Most recently, in late September of 2017, a final series of shots of the old bridge were captured in this post. Acquisition of a souvenir chunk of steel from the 1939 bridge was described in this post, and a video of the “energetic felling” of the approaches on October 1st was offered in this one. Still shots and views of the aftermath from the waters of Newtown Creek from later in the day on Oct. 1 are found in this posting, and the aftermath of the demolition as seen from Calvary Cemetery in LIC’s Blissville section in this post from October 5th.

– photo by Mitch Waxman

They’re still hard at work demolishing the rubble left behind by the “energetic felling” of the 1939 model Kosciuszcko Bridge at the start of October. These shots were captured from the hills of Calvary Cemetery, if you haven’t already figured that one out yet.

– photo by Mitch Waxman

The reinforced concrete piers that carried the roadway are being demolished using traditional means. That involves the yellow thingamabob being equipped with a chisel hammer, and the guy on the orange lift is spraying water on the concrete to mitigate dust.

The shots of the Queens side of DUKBO in today’s post were shot on November 17th, a Friday.

– photo by Mitch Waxman

On the following Sunday the 19th, a humble narrator scuttled over to the Poison Cauldron in Greenpoint.

That’s my pet name for the section of DUKBO that begins at Kingsland Avenue and heads east past Meeker Avenue to the National Grid fencelines at Lombardy Street. It’s ugly in the Poison Cauldron, I tell you, ugly. Things can’t “get from bad to worse” because they’re already there.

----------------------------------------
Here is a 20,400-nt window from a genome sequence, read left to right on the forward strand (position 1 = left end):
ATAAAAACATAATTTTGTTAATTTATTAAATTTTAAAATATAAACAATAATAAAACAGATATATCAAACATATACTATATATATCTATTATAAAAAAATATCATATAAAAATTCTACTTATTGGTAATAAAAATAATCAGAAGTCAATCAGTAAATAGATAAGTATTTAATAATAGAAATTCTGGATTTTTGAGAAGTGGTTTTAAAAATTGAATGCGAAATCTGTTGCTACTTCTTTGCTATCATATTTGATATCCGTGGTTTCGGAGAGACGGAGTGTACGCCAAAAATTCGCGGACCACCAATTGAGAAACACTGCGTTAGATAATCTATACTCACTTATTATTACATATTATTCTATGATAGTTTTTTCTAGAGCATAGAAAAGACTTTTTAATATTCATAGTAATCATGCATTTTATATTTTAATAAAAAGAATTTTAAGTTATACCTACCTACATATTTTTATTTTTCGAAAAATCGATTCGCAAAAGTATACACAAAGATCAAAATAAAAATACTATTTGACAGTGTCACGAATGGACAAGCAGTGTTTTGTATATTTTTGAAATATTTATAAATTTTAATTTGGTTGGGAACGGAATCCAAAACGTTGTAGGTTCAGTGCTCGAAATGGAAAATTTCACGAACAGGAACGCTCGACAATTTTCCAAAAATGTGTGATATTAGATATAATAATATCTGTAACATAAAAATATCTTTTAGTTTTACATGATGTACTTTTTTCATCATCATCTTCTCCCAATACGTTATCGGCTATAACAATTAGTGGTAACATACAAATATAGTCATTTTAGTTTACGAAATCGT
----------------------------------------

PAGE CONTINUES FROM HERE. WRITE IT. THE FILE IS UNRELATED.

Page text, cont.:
– photo by Mitch Waxman

Similar industrial demolition and scrap removal practices to those in Queens are also occurring on the Brooklyn side. Unlike the Queens side, however, I was able to walk right up to and on the job site. I even used one of the Porta Potties they had stationed to blow some internal ballast (hey, it’s a fairly long walk from Astoria).

– photo by Mitch Waxman

It is odd for me to see light in this spot… this was always an area permeated by shadows, which I now long for.

Additionally, not being chased, threatened, or harassed by the questionable managers of a local waste transfer station as to “whatchu takin pictchas of asshole, getdafukouttaherre” – said operation having been displaced by the construction activity – was not missed at all.

– photo by Mitch Waxman

The only thing going through my mind was that this scene looked like a battle had been fought here.

– photo by Mitch Waxman